Philip Jenkins: Will the Obama years see another militia scare?





[Philip Jenkins is a professor of history and religious studies at Pennsylvania State University and the author of The Lost History of Christianity: The Thousand Year Golden Age of the Church in the Middle East, Africa, and Asia—and How It Died.]

Since the New Deal, fears of terrorism and subversion have played a central role in U.S. political life. But the ways in which government and media conceive those menaces can change with astonishing speed. Such tectonic shifts usually occur because of the ideological bent of the administration in power. When a strongly liberal administration takes office, it brings with it a new rhetoric of terrorism, and new ways of understanding the phenomenon.

Based on the record of past Democratic administrations, in the near future terrorism will almost certainly be coming home. This does not necessarily mean more attacks on American soil. Rather, public perceptions of terrorism will shift away from external enemies like al-Qaeda and Hezbollah and focus on domestic movements on the Right. We will hear a great deal about threats from racist groups and right-wing paramilitaries, and such a perceived wave of terrorism will have real and pernicious effects on mainstream politics. If history is any guide, the more loudly an administration denounces enemies on the far Right, the easier it is to stigmatize its respectable and nonviolent critics.

It’s difficult to understand modern American political history without appreciating the florid conspiracy theories that so often drive liberals, and by no means only among the populist grassroots. Time and again, Democratic administrations have proved all too willing to exploit conspiracy fears and incite popular panics over terrorism and extremism. While we can mock the paranoia that drives the Left to imagine a Vast Right-Wing Conspiracy, such rhetoric can be devastatingly effective—as we may be about to rediscover.

Long before Sept. 11, 2001, America experienced repeated outbreaks of concern over terrorism. In terms of shaping liberal perceptions, the most important was that of the FDR years, when anti-government sentiment spawned a number of extremist organizations. Some were “shirt” groups, modeled on European fascists—America, too, had its Black Shirts and Silver Shirts—while the German-American Bund attracted Hitler devotees. Isolationism and anti-Semitism drew some urban Irish-Americans into the Christian Front, while the Klan experienced one of its sporadic revivals. Beyond doubt, far-Right extremism did exist, and these movements had their violent side, to the point of organizing paramilitary training. A few plotted real terrorist acts.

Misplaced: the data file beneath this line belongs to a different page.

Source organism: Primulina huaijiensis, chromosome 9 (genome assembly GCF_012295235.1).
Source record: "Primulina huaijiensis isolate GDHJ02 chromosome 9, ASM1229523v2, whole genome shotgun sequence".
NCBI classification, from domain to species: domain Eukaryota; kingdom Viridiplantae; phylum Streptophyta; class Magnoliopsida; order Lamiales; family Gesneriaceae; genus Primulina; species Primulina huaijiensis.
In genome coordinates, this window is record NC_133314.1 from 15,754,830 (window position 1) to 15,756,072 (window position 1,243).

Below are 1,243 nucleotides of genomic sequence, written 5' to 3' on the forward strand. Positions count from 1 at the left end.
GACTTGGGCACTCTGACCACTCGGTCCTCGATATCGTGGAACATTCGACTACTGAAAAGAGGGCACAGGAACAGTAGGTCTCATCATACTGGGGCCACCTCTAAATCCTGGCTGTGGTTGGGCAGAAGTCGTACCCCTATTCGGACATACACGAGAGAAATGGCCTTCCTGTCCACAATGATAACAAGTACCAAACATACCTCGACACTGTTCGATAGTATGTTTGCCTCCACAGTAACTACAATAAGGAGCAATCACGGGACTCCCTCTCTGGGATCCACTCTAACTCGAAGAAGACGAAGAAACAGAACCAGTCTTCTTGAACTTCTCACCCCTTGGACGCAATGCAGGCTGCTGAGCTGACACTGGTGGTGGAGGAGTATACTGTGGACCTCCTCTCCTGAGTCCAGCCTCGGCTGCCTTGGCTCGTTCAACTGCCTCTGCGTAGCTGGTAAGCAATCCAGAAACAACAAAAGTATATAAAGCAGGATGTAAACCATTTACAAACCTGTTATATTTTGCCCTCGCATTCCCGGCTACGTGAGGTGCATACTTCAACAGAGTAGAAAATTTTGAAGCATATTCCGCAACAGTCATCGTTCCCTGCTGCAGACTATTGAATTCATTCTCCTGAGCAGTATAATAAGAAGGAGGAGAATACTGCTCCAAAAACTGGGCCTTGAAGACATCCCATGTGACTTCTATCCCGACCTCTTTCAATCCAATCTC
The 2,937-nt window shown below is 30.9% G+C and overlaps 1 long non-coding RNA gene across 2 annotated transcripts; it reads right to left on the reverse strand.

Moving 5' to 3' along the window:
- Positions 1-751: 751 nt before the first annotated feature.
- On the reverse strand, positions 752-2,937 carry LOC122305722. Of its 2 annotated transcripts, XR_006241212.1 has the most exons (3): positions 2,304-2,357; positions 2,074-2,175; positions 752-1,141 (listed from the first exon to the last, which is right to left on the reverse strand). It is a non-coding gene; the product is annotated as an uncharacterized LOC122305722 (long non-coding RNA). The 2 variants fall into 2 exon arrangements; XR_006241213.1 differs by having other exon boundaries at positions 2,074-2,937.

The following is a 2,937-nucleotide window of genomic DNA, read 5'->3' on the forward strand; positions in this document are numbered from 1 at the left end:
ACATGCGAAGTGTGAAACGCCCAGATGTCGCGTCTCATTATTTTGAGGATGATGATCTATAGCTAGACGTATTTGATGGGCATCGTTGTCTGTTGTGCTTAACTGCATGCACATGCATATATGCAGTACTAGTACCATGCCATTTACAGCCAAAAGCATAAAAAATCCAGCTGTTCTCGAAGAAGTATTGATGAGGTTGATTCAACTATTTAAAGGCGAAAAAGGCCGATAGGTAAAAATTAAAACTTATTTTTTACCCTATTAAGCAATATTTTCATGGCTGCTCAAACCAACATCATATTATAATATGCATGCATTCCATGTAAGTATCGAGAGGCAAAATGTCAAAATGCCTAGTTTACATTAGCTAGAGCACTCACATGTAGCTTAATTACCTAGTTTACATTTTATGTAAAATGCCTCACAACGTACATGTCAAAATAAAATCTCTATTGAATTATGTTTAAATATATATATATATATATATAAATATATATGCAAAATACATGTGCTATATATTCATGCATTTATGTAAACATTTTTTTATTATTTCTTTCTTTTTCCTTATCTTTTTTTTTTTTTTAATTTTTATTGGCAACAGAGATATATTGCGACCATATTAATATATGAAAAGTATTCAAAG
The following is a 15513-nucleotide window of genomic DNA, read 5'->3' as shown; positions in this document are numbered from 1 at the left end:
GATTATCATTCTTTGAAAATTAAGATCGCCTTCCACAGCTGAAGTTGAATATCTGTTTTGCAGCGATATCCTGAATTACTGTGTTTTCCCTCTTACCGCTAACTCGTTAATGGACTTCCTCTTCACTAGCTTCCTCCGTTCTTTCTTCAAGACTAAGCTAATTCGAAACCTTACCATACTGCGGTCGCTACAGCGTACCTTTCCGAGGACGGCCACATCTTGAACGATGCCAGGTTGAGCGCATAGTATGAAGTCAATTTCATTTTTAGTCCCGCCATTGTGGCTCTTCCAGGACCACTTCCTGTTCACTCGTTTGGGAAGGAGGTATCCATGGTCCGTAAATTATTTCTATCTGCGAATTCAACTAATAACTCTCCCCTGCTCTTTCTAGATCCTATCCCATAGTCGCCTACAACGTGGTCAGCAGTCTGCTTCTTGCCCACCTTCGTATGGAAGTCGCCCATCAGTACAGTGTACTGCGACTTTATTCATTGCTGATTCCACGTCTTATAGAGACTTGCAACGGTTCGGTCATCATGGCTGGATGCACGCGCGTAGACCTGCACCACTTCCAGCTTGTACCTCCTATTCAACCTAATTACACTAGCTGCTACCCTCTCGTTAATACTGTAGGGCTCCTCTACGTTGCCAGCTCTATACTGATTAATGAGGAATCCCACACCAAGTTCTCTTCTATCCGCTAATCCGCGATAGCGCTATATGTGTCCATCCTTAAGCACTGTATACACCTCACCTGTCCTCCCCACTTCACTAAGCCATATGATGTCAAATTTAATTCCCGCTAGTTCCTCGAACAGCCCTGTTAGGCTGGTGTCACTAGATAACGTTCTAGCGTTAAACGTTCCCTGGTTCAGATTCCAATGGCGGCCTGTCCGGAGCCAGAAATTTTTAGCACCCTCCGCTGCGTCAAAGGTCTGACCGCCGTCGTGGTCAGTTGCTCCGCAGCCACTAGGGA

But the public response was utterly out of proportion to any danger these groups posed. From 1938 through 1941, the media regularly presented stories suggesting that the U.S. was about to be overwhelmed by ultra-Right fifth columnists, millions strong, intimately allied with the Axis powers. (Actual numbers of serious militants were in the low thousands at most.) Reportedly, the militant Right was armed to the teeth and plotting countless domestic terror attacks—bombings in New York and Washington, assassinations and pogroms, the wrecking of trains and munitions plants. Plotters were rumored to have high-placed allies in the military, raising the specter of a putsch. The ensuing panic was orchestrated by newspapers and radio and reinforced by films, newsreels, and comic books. Historians characterize these years as the Brown Scare.

If the more bizarre accusations sound like the common currency of the show trials in Stalin’s Russia in these very years, that is no coincidence. The main exposés of fascist conspiracy emanated from Communist Party journalists like Albert Kahn and John Spivak. (Spivak himself was an operative for the Soviet NKVD.) Charges circulated through Kahn’s newssheet The Hour before being picked up in the liberal press. The Red agenda was straightforward in that the Brown Scare allowed the Left to discredit any opponent of radical New Deal policies. Scratch the surface of any enemy of the Left, they claimed, and you would find a fascist spy, a lyncher, a storm trooper....


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